AURORA– In contrast to government officials asking for salary increases, 18th Judicial District Attorney-elect George Brauchler wants county commissioners in Arapahoe, Douglas, Elbert and Lincoln counties to cut $30,000 from his $160,000 salary.
Brauchler said he’d like to redirect the money to prosecuting James Holmes, who is charged with killing 12 people and wounding 58 others during themidnightshowing of “The Dark Knight Rises” in an Aurora theater on July 20, 2012.
Though Brauchler won’t be sworn into office until Jan. 7, he successfully negotiated the budget adjustment with county commissioners last month. By state statute, district attorneys are paid $130,000 from the General Fund, and counties may add compensation.
When the Arapahoe County Commissioners agreed, Brauchler said they showed “tremendous leadership and foresight in protecting the community from future crime. Together we have all chosen to prioritize victims’ needs and direct funds towards these cases.”
Also looming on the horizon for Brauchler and his prosecution team are continuous court appeals filed by convicted murderers Nathan Dunlap, Robert Ray and Sir Mario Owens, all sentenced to death by lethal injections.
State Rep. Rhonda Fields’ son Javad “Jay” Marshall-Fields had witnessed the killing of his friend Gregory Vann in Lowry Park in July 2004. Ray was charged with the murder. Marshall-Fields was scheduled to testify in court, but he and his fiancée Vivian Wolfe were killed in an ambush in June 2005.
Ray and Owens were convicted of the murders, and Parish Carter was sentenced to 70 years for conspiracy in the slaying of Marshall-Fields to prevent him from testifying.
Rep. Fields (D-Aurora) told reporters that the men responsible for the death of her son “should receive the maximum penalty.”
Some political observers expect Democrats who control both houses of the legislature to consider a proposal to ban the death penalty this year – after coming within one vote of doing so in 2009. Fields, however, has suggested that the question should be settled by state voters.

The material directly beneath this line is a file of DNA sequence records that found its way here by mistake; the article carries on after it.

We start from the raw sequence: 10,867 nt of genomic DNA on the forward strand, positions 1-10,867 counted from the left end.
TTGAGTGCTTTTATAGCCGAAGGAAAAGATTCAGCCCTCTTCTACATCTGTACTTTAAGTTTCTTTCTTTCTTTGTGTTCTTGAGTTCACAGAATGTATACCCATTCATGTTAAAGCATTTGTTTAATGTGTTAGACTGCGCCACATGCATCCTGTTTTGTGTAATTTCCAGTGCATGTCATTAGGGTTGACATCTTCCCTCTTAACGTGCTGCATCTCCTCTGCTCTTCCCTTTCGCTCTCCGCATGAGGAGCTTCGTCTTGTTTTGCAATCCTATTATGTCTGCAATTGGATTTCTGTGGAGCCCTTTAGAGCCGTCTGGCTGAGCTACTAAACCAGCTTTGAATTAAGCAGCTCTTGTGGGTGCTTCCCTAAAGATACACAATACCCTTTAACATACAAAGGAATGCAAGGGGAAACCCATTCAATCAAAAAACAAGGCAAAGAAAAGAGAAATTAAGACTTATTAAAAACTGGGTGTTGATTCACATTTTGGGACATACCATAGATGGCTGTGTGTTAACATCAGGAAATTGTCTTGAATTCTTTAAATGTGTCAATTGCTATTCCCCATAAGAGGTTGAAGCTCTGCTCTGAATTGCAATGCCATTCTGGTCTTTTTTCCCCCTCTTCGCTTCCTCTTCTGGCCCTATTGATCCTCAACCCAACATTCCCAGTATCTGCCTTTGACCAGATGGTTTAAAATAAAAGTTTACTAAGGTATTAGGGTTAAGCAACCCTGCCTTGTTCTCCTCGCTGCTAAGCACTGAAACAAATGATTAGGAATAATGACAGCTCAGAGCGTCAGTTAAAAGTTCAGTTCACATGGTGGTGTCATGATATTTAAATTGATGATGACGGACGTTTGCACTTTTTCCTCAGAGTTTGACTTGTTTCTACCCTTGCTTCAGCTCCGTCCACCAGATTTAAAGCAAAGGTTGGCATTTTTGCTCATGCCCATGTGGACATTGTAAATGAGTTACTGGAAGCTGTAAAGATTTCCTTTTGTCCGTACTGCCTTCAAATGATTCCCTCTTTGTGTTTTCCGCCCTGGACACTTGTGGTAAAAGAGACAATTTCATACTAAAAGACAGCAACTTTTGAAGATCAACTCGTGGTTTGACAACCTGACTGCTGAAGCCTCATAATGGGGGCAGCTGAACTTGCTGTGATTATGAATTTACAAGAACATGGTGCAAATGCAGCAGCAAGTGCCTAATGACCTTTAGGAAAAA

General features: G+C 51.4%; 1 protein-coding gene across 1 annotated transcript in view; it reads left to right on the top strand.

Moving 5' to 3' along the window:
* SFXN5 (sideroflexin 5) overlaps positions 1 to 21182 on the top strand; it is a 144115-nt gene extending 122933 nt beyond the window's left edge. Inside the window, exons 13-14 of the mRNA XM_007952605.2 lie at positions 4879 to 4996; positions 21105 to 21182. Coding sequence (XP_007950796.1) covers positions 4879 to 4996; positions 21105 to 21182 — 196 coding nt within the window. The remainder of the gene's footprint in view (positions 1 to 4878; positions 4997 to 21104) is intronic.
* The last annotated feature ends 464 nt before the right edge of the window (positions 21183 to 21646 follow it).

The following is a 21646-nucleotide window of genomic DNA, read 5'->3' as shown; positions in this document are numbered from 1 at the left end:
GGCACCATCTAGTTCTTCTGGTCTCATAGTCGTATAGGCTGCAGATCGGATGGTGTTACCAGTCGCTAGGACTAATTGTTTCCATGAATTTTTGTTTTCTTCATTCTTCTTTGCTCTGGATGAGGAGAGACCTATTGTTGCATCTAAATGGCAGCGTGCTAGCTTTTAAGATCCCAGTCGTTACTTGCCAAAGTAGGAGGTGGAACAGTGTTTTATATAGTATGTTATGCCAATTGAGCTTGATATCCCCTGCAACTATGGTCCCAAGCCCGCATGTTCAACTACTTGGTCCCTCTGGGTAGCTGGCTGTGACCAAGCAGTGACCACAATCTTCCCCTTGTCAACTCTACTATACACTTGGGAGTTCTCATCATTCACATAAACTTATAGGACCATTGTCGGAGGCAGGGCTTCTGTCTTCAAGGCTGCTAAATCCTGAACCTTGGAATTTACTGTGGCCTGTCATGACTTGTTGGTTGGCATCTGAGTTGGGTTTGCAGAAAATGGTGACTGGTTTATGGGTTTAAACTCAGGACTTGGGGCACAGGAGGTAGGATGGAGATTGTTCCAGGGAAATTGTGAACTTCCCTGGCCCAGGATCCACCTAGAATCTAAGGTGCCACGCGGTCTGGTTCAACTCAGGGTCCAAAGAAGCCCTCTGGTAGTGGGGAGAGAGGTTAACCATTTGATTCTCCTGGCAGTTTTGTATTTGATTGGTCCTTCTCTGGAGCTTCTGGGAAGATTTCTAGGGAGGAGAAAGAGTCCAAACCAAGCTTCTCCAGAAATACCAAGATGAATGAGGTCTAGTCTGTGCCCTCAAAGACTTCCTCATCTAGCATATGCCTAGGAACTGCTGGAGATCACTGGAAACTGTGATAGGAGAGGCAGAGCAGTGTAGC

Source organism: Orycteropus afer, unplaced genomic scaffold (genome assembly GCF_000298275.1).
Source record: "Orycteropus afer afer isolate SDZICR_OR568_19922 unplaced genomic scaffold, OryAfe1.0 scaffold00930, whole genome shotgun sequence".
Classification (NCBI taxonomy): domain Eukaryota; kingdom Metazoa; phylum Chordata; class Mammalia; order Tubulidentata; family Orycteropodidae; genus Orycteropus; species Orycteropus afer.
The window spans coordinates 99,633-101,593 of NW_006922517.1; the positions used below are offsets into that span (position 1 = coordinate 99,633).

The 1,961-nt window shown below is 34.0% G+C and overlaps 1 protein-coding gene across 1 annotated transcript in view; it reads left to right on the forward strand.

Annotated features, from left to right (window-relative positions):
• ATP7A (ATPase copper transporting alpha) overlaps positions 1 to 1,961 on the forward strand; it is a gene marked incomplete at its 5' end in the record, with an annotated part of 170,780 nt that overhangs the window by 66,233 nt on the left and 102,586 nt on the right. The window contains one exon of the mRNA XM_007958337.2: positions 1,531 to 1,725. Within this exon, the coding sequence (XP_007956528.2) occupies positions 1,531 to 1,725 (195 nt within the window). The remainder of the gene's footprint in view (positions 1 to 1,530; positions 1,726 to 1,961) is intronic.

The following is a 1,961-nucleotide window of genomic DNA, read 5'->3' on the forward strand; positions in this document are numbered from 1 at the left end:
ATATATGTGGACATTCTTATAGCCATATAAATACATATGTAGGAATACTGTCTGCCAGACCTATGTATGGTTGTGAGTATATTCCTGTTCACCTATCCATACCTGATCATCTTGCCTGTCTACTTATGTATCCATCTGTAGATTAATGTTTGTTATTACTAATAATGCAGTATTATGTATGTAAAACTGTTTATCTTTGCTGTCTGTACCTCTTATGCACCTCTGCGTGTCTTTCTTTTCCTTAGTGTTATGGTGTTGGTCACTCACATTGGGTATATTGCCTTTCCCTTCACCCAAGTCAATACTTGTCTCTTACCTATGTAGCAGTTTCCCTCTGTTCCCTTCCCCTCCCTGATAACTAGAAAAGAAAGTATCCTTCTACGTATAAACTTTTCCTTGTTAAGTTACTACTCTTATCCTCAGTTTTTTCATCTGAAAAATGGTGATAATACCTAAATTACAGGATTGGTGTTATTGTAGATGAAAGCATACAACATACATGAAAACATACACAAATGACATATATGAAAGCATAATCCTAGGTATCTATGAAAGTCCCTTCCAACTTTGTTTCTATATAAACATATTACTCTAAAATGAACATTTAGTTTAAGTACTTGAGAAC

Dunlap was sentenced to death row for killing four people at Chuck E. Cheese’s pizza parlor in Aurora in 1996. His attorneys have unsuccessfully appealed the conviction, but still pending is an appeal filed with the United States Supreme Court.
Brauchler, whose annual budget is $12.1 million, isn’t the only one concerned about budgeting for the Holmes case and ensuing appeals.
State Public Defender Douglas Wilson has asked the Joint Budget Committee to add $11.1 million to his $71.8 million budget in FY 2013-14. Wilson wants higher salaries to retain experienced public defenders and hire new attorneys, and to cover operation shortfalls.
“The average district attorney makes about $148,000 a year – my comparable office heads make $105, 000,” said Wilson of his key attorneys in jurisdictions around the state. “The single most important and critical issue facing our agency is our salary deficits.”
Wilson said that his staff attorneys are paid 18 percent below governmental market rate in Colorado, and because of that the state Public Defender Office now has 56 percent entry level and 44 percent experienced level attorneys.
“I’m losing lawyers left and right,” said Wilson. “As a result of school loans (to be repaid), most, if not all, of my hires are 26 year olds who want to start a family or buy a house or sometimes just buy a car – and they can’t do it on $49,000 a year.”
“I have 800 resumes this year – it is off the charts!” declared Wilson. But though he described the law school grads as “dedicated to being public defenders,” Wilson predicted they too would leave after a couple of years.
JBC Vice Chair state Rep. Claire Levy (D-Boulder) said a lot of law school graduates want to work as public defenders but not as a career.
“It’s the best place to get trial experience,” said Levy. “They don’t stay because, as you point out, they want to start a family or can’t afford things. And they want to repay their student loans.”
“There is certainly a percentage of folks who come in and want trial experience,” conceded Wilson. “But that is not what is going on. People are leaving because they cannot afford to stay.”
“It looks like you have a number of attorneys at the top level that somehow made it through that hump,” said Levy.
Wilson’s proposed budget is still under debate pending more specific data, but the experienced public defenders seem to be performing quite well.
Tamara Brady and Daniel King, two of the public defenders representing Holmes, argued in December that their client’s right to privacy was violated when correspondence was leaked to a Fox News reporter – and therefore take the death penalty off the sentencing menu.
“These Colorad opublic defenders are dedicated to keeping Holmes alive, and extra hearings and delays are always good,” wrote Craig Silverman, former radio talk show co-host with Dan Caplis, both attorneys.
“Who might have done this?” mused Silverman. “It’s like a bad Agatha Christie murder mystery play in this Colorado courtroom. Who was in the mailroom at the Anschutz Medical Center who could have possibly done such a dastardly thing?”
More seriously, Silverman said that if Arapahoe County District Judge William Sylvester does rule there was government misconduct, the defense team will hope it starts a domino-effect of errors.
“These public defenders, and their allies in the abolish capital punishment movement, well know the stakes,” said Silverman. “If Holmes does not get the death penalty, who can?”